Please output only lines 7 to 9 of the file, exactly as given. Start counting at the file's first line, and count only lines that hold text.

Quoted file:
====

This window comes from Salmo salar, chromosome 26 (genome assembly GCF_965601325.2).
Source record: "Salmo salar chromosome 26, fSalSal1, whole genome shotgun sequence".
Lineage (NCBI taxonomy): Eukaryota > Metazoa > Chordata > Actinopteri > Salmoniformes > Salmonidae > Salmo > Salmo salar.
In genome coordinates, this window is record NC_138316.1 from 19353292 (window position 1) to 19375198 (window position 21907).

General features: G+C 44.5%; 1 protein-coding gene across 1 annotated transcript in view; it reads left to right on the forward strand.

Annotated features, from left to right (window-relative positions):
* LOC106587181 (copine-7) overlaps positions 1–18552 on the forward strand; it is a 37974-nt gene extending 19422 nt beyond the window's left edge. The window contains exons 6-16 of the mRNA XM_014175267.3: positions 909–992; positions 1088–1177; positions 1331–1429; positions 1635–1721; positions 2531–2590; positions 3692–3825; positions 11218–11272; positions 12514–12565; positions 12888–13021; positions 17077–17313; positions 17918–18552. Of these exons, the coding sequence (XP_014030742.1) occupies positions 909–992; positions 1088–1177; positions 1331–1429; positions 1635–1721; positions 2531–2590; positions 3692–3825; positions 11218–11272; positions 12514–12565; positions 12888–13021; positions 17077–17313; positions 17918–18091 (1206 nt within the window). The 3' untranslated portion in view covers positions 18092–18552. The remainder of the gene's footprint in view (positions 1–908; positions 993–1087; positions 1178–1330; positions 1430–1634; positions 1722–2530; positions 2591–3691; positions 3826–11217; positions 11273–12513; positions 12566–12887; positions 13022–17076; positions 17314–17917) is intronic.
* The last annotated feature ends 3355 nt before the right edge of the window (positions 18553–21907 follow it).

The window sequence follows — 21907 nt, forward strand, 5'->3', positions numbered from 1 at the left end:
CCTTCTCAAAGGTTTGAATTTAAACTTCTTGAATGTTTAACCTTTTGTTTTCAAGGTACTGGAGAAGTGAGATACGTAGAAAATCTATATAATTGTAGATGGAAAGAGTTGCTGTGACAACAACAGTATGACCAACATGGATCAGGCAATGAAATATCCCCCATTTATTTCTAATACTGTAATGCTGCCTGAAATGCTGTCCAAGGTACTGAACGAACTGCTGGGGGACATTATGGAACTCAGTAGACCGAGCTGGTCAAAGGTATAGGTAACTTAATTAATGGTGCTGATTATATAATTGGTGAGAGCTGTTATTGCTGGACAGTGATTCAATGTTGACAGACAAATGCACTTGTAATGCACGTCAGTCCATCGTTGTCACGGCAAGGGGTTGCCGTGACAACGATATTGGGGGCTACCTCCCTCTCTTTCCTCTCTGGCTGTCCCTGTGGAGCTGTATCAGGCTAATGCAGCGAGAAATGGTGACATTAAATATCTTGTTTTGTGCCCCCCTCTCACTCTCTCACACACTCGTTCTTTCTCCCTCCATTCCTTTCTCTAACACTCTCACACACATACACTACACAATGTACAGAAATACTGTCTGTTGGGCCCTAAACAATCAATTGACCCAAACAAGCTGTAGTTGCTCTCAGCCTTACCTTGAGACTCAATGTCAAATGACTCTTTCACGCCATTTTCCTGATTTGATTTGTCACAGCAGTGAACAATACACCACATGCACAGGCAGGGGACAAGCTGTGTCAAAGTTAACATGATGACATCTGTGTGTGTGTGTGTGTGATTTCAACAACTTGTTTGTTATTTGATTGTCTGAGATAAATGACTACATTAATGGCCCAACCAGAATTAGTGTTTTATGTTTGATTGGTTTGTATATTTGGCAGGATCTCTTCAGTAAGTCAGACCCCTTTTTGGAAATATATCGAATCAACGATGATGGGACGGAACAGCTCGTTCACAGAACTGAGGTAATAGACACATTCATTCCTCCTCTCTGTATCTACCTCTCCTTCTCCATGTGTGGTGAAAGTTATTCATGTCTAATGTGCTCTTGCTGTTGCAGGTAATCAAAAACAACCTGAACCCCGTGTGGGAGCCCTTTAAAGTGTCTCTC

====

* LOC106587181 (copine-7) overlaps positions 1–18552 on the forward strand; it is a 37974-nt gene extending 19422 nt beyond the window's left edge. The window contains exons 6-16 of the mRNA XM_014175267.3: positions 909–992; positions 1088–1177; positions 1331–1429; positions 1635–1721; positions 2531–2590; positions 3692–3825; positions 11218–11272; positions 12514–12565; positions 12888–13021; positions 17077–17313; positions 17918–18552. Of these exons, the coding sequence (XP_014030742.1) occupies positions 909–992; positions 1088–1177; positions 1331–1429; positions 1635–1721; positions 2531–2590; positions 3692–3825; positions 11218–11272; positions 12514–12565; positions 12888–13021; positions 17077–17313; positions 17918–18091 (1206 nt within the window). The 3' untranslated portion in view covers positions 18092–18552. The remainder of the gene's footprint in view (positions 1–908; positions 993–1087; positions 1178–1330; positions 1430–1634; positions 1722–2530; positions 2591–3691; positions 3826–11217; positions 11273–12513; positions 12566–12887; positions 13022–17076; positions 17314–17917) is intronic.
* The last annotated feature ends 3355 nt before the right edge of the window (positions 18553–21907 follow it).

The window sequence follows — 21907 nt, forward strand, 5'->3', positions numbered from 1 at the left end: